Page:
That leaves a low bar for the Liberal Democrats, and they clear it. They, too, have become more extreme since we backed them in 2017. Under a new leader, Jo Swinson, they have gone beyond the idea of a second referendum for an irresponsible promise to reverse Brexit unilaterally. This has deservedly backfired.
Yet their economic approach—a moderate increase in spending, paid for by broad-based tax increases—is the most sensible of the main parties, and is the only one to be honest about the cost of an ageing society. On climate change and social policy they strike the best balance between ambition and realism. As last time, they are the only choice for anyone who rejects both the hard Brexit of the Conservatives and the hardleft plans of Labour. Yet they will not win. So why back them? The practical reason is to restrain whoever ends up in Downing Street. Voters worry that backing the Lib Dems plays into Mr Corbyn’s hands, but our modelling suggests that votes and seats would come fairly evenly from both parties. Mr Corbyn is preparing to govern with the Scottish National Party, which would back most of his programme in return for another independence referendum. Having more Lib Dems would check his plans. Likewise, they would rein in Mr Johnson. Some Tories cling to the hope that if he wins a big majority he will drop the populist act and rediscover his liberal instincts. They are deluded. If he wins the Brexitbacking seats he is targeting with his promises of more state aid, do they expect him to switch back to the fantasy of building Singapore- on-Thames? The opposite is true: the bigger the Tory majority, the more drastic the party’s transformation.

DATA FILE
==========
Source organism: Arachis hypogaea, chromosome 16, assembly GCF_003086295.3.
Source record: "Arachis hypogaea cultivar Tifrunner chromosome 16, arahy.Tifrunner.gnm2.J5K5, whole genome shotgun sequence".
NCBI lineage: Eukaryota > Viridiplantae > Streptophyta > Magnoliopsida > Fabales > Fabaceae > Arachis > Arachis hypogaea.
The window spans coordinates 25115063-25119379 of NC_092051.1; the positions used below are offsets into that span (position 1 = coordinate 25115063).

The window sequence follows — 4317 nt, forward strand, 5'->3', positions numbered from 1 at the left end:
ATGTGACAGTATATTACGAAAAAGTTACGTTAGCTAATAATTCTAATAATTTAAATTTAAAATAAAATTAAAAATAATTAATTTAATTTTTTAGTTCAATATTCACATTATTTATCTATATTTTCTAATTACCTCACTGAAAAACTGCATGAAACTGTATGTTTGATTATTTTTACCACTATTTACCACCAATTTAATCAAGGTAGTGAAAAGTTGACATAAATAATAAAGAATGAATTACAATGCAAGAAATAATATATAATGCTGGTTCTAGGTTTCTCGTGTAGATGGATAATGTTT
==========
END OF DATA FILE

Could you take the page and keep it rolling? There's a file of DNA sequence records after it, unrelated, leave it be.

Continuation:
The principled reason is that the Lib Dems are closest to the liberalism on which this newspaper was founded. A strong Lib Dem showing would signal to voters who favour open markets and a liberal society that the centre is alive. The past few years have shown why Parliament needs good people such as Sam Gyimah, who left the Tories because of their extremism, and Chuka Umunna, who left Labour because of theirs. The course of Brexit has been repeatedly changed for the better by independent-minded MPS making the running. If Britain withdraws from the EU in January, the Lib Dem MPS will be among the best advocates of a deep trade deal and the strongest opponents of no-deal. There is no good outcome to this nightmare of an election. But for the centre to hold is the best hope for Britain.